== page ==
Engineers from the National University of Singapore (NUS) have developed a new super-flexible, self-healing and highly conductive material suitable for stretchable electronic circuitry. According to the team, the breakthrough could significantly improve the performance of wearable technologies, soft robotics, smart devices and more.
The newly engineered material, dubbed the Bilayer Liquid-Solid Conductor (BiLiSC), can stretch up to a remarkable 22 times its original length without sustaining a significant drop in its electrical conductivity. This electrical-mechano property, which hasn’t been achieved before, enhances the comfort and effectiveness of the human–device interface and opens up a wide array of opportunities for use in healthcare wearables and other applications.
‘We developed this technology in response to the need for circuitry with robust performance, functionality and yet “unbreakable” for next-generation wearable, robotic and smart devices,’ said Professor Lim Chwee Teck, director of the NUS Institute for Health Innovation & Technology and leader of the research team. ‘The liquid metal circuitry in BiLiSC allows these devices to withstand large deformation and even self-heal to ensure electronic and functional integrity.’
BiLiSC consists of two layers. The first layer is a self-assembled pure liquid metal that can provide high conductivity even under high strain, reducing energy loss during power transmission and signal loss during signal transmission.
The second layer is a composite material that contains liquid metal microparticles. This layer is able to repair itself after breakage – when a crack or tear occurs, the liquid metal in the microparticles can flow into the gap, enabling the material to heal itself almost instantaneously while retaining its high conductivity.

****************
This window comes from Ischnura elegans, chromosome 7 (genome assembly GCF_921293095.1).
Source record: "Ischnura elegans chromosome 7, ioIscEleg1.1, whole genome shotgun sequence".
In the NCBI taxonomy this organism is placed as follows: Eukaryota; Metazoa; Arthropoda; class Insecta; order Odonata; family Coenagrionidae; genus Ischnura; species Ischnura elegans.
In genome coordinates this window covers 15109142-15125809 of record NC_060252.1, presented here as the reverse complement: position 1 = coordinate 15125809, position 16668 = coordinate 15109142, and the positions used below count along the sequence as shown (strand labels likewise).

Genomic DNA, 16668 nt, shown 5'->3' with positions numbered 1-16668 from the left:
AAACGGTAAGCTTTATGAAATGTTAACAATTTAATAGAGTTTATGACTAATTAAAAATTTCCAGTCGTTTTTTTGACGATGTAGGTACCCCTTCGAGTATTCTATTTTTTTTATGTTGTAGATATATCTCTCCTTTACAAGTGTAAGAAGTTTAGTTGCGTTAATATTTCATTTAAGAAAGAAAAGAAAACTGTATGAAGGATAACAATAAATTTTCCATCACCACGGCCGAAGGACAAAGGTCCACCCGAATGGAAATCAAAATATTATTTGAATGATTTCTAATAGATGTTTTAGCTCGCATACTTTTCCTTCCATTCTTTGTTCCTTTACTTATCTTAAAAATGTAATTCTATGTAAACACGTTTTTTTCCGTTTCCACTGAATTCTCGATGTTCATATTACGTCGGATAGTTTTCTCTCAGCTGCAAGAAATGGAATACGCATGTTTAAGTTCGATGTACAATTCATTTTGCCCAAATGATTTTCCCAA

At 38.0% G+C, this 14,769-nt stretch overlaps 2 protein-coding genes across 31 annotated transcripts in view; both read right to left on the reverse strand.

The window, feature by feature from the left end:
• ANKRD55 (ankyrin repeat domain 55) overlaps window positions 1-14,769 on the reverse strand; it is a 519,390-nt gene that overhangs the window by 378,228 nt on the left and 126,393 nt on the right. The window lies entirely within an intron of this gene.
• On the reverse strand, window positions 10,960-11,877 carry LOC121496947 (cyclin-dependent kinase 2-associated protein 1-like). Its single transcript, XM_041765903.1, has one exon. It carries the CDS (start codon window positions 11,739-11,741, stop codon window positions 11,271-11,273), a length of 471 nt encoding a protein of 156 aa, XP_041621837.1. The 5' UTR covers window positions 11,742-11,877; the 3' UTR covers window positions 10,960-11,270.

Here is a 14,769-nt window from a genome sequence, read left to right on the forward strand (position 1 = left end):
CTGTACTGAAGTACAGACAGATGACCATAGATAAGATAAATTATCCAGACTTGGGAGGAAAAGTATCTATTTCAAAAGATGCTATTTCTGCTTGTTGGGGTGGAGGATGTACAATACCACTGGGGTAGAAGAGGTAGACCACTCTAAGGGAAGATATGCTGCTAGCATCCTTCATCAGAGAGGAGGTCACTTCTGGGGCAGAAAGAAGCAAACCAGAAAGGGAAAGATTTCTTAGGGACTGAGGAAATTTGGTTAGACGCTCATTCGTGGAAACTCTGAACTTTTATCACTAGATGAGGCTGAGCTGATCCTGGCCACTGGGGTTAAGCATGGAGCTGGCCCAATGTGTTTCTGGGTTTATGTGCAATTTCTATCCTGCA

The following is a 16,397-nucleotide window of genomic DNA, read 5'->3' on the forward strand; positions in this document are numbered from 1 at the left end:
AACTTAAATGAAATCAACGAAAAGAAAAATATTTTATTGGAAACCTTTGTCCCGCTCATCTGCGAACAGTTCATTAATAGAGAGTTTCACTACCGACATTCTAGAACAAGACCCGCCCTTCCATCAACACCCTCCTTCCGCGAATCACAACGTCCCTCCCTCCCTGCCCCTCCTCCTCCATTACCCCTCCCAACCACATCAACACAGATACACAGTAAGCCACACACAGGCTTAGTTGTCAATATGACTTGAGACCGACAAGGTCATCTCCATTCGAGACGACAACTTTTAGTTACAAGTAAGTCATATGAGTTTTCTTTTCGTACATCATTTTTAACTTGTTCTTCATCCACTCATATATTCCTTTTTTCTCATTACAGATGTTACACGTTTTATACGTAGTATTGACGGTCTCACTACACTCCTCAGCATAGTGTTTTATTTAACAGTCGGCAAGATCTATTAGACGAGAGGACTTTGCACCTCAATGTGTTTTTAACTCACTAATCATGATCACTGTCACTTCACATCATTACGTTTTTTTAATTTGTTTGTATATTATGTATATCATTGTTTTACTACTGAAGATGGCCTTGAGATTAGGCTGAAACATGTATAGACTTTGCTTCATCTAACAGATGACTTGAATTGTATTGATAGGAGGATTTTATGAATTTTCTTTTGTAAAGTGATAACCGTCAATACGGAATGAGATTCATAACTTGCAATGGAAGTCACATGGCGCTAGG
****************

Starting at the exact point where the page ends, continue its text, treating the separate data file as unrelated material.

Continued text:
To ensure that the innovation is commercially viable, the team found a way to fabricate BiLiSC in a highly scalable and cost-efficient manner.
The team demonstrated that BiLiSC can be made into a variety of electrical components of wearable electronics, including pressure sensors, interconnections, wearable heaters and wearable antennas for wireless communication.
In laboratory experiments, a robotic arm using BiLiSC interconnections was quicker at detecting and responding to minute changes in pressure compared to another interconnection made with a non-BiLiSC material. In addition, the bending and twisting motion of the robotic arm didn’t impede the transmission of signals from the sensor to the signal-processing unit.
Following the successful demonstration of BiLiSC, the NUS team is now working on material innovation and process fabrication. They’re looking to engineer an improved version of BiLiS that could be printed directly without needing a template. This would reduce cost and improve the precision of fabrication.
The research has been published in Advanced Materials.